Lake Forest woman’s hobby gains notice
Lake Forest resident Mary Ley, who recently showed a quilt at the quilt expo in Madison, Wis., holds a quilt she made named Bits and Pieces. | Michael Schmidt~Sun-Times Media
Mary E. Ley
Vocation/Area of Expertise: Teacher, homemaker
Education: Edgewood College
Words to live by: “Live, love, pray, enjoy.”
Updated: September 17, 2012 11:08AM
LAKE FOREST — Mary Ley’s love affair began almost 20 years ago. It started out innocently, but before too long she came across something exotic.
“I’m absolutely addicted to batik fabrics,” she said. “They come from Indonesia, Bali, all over the place. They’re hand-dyed and they come in vibrant colors. It’s not a traditional look.”
Ley uses this striking fabric for her numerous quilting projects — since she started up in 1993, she estimates she’s completed about 80 quilts.
It would be safe to say that Ley’s gotten pretty good over the years. One of her most recent projects, which she calls “Mildred and Waldo,” was accepted in the 2012 Quilt Expo quilt contest, part of the eighth annual Quilt Expo held last weekend in Madison, Wis. Though she didn’t win an award, she was one of only 320 gifted amateur and professional quilters at the event.
The festival was a homecoming for Ley, who raised her family in Madison, but moved to Lake Forest in 2004 when her husband was transferred to a new position in his company. It was in Madison, after seeing a neighbor hard at work on a quilt, that she learned to love quilting.
“After that, I took a quilting class,” she said. “They never thought I would last because I’m so hyper and Type A. But it was an escape and I found it really relaxing. I love piecing and I love selecting fabric and working the design.”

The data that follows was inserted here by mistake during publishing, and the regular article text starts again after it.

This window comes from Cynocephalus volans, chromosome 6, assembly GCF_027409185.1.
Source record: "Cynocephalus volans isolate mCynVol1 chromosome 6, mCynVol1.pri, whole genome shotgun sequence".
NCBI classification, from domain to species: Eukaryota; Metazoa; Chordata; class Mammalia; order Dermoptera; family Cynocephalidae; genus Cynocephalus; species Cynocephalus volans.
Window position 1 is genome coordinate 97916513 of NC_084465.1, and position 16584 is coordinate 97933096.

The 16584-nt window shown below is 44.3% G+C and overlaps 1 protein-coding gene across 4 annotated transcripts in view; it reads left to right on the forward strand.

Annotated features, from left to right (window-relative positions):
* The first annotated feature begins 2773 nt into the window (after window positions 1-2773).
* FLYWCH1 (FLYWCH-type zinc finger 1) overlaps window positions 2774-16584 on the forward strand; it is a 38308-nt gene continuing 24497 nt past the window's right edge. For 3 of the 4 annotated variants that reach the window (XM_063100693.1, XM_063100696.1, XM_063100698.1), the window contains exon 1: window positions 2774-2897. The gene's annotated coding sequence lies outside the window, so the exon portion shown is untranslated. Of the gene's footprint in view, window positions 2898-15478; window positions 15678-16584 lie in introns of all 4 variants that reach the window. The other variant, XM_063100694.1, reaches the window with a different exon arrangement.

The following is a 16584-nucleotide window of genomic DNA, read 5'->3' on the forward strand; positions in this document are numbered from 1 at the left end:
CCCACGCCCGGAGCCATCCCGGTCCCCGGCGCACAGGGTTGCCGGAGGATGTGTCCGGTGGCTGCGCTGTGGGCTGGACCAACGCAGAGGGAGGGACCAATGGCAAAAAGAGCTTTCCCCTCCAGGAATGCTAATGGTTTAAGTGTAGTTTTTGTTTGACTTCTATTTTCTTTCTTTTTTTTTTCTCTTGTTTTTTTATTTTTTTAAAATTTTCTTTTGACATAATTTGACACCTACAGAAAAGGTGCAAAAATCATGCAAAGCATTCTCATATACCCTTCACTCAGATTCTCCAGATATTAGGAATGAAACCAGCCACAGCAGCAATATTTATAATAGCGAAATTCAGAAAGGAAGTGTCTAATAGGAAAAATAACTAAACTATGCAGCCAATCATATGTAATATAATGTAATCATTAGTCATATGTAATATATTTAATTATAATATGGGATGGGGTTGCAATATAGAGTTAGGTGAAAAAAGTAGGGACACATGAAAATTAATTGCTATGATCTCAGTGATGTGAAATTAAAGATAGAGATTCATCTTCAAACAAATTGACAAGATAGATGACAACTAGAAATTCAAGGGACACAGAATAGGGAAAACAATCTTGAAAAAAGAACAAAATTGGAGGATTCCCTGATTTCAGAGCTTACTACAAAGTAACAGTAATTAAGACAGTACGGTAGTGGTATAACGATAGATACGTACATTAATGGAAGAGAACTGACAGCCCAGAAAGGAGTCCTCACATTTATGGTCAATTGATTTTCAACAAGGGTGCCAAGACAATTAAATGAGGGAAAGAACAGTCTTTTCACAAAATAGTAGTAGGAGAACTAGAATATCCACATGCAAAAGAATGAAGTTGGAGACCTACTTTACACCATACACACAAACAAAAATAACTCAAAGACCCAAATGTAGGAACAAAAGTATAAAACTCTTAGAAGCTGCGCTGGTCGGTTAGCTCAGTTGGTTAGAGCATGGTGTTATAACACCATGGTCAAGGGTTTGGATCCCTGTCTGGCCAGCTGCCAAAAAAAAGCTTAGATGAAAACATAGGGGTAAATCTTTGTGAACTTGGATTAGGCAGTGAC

This escape often takes the form of intricate patterns, bold colors and a departure from the log cabin quilt norm, which was present in her expo quilt.
“[Mildrid and Waldo] is a log cabin quilt, but it’s not like your grandmother’s log cabin,” Ley said. “Log cabin quilt color schemes tend to go light-dark, light-dark. This one turns every which way.”
The modern, fluid approach is typical for Ley, who said she doesn’t even buy all of the fabric she needs for a project until everything comes together.
“A good quilter doesn’t buy all the fabric for the quilt for all the borders,” she said. “You should never buy that until you’ve got all the blocks together and see the top of the quilt. Then you’ll see what you want. Once I get started, I can’t wait to see it all come together.”
Once her quilts are complete, Ley sometimes keeps them for herself — but more often, she creates quilts for friends and family, occasionally selling them by popular demand.
“I have four grandchildren and a fifth on the way, and each one of them got a newborn quilt when they were born” she said. “I gave my mom a quilt for her 90th birthday that was made from pieces of fabric everyone in the family had drawn memories on — I put them all together into the quilt. She loved that quilt her until her dying day.”